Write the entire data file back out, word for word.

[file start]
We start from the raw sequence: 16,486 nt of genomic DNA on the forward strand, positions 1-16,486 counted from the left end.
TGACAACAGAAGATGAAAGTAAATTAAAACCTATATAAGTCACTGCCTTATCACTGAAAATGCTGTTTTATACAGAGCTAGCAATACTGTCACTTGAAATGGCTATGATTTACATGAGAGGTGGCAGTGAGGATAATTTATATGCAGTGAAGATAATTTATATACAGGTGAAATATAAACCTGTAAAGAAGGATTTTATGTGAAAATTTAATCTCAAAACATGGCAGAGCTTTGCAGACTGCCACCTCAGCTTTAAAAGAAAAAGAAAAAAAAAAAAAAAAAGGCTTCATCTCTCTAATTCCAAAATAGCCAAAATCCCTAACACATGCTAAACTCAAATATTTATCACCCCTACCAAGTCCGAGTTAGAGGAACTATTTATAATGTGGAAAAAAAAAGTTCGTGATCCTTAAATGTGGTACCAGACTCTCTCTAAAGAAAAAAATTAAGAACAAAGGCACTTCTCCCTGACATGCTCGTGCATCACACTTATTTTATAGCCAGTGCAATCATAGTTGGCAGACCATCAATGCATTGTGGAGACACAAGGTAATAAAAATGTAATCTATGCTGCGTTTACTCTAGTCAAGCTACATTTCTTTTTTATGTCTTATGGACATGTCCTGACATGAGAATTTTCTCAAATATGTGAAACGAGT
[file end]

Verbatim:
We start from the raw sequence: 16,486 nt of genomic DNA on the forward strand, positions 1-16,486 counted from the left end.
TGACAACAGAAGATGAAAGTAAATTAAAACCTATATAAGTCACTGCCTTATCACTGAAAATGCTGTTTTATACAGAGCTAGCAATACTGTCACTTGAAATGGCTATGATTTACATGAGAGGTGGCAGTGAGGATAATTTATATGCAGTGAAGATAATTTATATACAGGTGAAATATAAACCTGTAAAGAAGGATTTTATGTGAAAATTTAATCTCAAAACATGGCAGAGCTTTGCAGACTGCCACCTCAGCTTTAAAAGAAAAAGAAAAAAAAAAAAAAAAAGGCTTCATCTCTCTAATTCCAAAATAGCCAAAATCCCTAACACATGCTAAACTCAAATATTTATCACCCCTACCAAGTCCGAGTTAGAGGAACTATTTATAATGTGGAAAAAAAAAGTTCGTGATCCTTAAATGTGGTACCAGACTCTCTCTAAAGAAAAAAATTAAGAACAAAGGCACTTCTCCCTGACATGCTCGTGCATCACACTTATTTTATAGCCAGTGCAATCATAGTTGGCAGACCATCAATGCATTGTGGAGACACAAGGTAATAAAAATGTAATCTATGCTGCGTTTACTCTAGTCAAGCTACATTTCTTTTTTATGTCTTATGGACATGTCCTGACATGAGAATTTTCTCAAATATGTGAAACGAGT